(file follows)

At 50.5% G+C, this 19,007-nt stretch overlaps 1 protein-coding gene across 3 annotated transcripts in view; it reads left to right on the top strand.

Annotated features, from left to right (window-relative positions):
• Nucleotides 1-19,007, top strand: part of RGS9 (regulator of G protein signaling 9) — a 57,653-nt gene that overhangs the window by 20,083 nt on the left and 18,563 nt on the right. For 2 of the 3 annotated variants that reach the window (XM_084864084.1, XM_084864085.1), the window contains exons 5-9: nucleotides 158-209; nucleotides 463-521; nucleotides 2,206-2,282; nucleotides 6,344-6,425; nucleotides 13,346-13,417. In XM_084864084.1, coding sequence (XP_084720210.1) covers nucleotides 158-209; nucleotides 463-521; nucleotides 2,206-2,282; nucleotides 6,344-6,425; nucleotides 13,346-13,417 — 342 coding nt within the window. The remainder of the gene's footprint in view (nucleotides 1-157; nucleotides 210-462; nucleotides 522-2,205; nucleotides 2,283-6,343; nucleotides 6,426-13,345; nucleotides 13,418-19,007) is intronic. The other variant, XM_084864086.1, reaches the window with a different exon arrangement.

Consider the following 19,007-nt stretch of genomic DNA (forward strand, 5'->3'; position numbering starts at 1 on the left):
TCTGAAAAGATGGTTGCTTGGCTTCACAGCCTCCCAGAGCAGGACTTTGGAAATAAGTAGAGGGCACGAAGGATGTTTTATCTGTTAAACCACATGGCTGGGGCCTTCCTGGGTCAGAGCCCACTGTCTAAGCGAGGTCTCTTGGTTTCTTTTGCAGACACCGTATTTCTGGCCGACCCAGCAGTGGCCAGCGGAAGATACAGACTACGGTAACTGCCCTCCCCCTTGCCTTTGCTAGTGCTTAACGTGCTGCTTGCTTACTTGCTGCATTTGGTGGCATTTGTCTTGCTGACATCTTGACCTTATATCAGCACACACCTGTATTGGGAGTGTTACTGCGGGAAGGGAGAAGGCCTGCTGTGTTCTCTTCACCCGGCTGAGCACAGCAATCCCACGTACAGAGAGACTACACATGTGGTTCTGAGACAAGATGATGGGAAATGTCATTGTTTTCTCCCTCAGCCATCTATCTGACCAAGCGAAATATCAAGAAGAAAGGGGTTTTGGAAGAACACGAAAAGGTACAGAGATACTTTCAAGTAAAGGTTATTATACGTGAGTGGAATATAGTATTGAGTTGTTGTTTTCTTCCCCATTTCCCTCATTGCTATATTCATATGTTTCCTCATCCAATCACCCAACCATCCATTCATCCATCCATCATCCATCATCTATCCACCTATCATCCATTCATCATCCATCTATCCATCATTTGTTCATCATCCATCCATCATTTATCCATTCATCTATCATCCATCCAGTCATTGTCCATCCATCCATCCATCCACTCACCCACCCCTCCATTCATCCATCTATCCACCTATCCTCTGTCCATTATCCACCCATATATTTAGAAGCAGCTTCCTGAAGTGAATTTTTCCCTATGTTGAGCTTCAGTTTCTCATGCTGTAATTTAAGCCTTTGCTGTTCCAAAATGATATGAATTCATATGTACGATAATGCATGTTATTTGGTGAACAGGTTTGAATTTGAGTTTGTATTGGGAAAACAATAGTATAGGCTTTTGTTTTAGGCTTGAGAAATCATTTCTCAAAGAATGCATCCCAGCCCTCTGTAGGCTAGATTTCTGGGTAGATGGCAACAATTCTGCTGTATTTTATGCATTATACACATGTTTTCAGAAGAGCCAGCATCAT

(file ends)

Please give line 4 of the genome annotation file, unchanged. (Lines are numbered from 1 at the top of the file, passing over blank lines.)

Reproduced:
Consider the following 19,007-nt stretch of genomic DNA (forward strand, 5'->3'; position numbering starts at 1 on the left):